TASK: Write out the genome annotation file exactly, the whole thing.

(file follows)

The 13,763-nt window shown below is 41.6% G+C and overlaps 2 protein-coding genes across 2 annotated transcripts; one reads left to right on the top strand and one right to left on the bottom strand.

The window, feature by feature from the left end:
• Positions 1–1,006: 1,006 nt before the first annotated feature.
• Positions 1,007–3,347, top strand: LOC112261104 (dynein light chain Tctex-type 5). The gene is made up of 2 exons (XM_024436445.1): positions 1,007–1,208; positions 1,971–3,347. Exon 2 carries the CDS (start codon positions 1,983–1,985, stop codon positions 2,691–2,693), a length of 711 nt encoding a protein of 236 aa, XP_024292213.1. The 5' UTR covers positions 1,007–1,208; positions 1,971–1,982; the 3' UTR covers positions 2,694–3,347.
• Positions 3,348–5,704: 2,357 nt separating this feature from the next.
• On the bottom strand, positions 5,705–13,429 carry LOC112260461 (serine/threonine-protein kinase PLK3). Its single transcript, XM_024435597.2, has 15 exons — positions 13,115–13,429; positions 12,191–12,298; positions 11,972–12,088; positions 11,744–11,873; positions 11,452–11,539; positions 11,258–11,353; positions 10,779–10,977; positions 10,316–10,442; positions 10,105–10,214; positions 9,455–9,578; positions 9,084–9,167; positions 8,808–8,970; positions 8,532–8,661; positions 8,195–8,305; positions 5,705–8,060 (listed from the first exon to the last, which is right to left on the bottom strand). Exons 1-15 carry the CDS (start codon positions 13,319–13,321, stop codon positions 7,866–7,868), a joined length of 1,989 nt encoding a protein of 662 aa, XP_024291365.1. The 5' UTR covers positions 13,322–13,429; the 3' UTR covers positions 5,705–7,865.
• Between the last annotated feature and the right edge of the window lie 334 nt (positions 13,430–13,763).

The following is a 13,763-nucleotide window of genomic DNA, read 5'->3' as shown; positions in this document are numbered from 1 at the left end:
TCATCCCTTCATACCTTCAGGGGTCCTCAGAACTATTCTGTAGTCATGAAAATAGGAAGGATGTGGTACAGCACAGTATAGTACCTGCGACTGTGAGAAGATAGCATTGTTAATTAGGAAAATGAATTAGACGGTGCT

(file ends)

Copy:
The 13,763-nt window shown below is 41.6% G+C and overlaps 2 protein-coding genes across 2 annotated transcripts; one reads left to right on the top strand and one right to left on the bottom strand.

The window, feature by feature from the left end:
• Positions 1–1,006: 1,006 nt before the first annotated feature.
• Positions 1,007–3,347, top strand: LOC112261104 (dynein light chain Tctex-type 5). The gene is made up of 2 exons (XM_024436445.1): positions 1,007–1,208; positions 1,971–3,347. Exon 2 carries the CDS (start codon positions 1,983–1,985, stop codon positions 2,691–2,693), a length of 711 nt encoding a protein of 236 aa, XP_024292213.1. The 5' UTR covers positions 1,007–1,208; positions 1,971–1,982; the 3' UTR covers positions 2,694–3,347.
• Positions 3,348–5,704: 2,357 nt separating this feature from the next.
• On the bottom strand, positions 5,705–13,429 carry LOC112260461 (serine/threonine-protein kinase PLK3). Its single transcript, XM_024435597.2, has 15 exons — positions 13,115–13,429; positions 12,191–12,298; positions 11,972–12,088; positions 11,744–11,873; positions 11,452–11,539; positions 11,258–11,353; positions 10,779–10,977; positions 10,316–10,442; positions 10,105–10,214; positions 9,455–9,578; positions 9,084–9,167; positions 8,808–8,970; positions 8,532–8,661; positions 8,195–8,305; positions 5,705–8,060 (listed from the first exon to the last, which is right to left on the bottom strand). Exons 1-15 carry the CDS (start codon positions 13,319–13,321, stop codon positions 7,866–7,868), a joined length of 1,989 nt encoding a protein of 662 aa, XP_024291365.1. The 5' UTR covers positions 13,322–13,429; the 3' UTR covers positions 5,705–7,865.
• Between the last annotated feature and the right edge of the window lie 334 nt (positions 13,430–13,763).

The following is a 13,763-nucleotide window of genomic DNA, read 5'->3' as shown; positions in this document are numbered from 1 at the left end:
TCATCCCTTCATACCTTCAGGGGTCCTCAGAACTATTCTGTAGTCATGAAAATAGGAAGGATGTGGTACAGCACAGTATAGTACCTGCGACTGTGAGAAGATAGCATTGTTAATTAGGAAAATGAATTAGACGGTGCT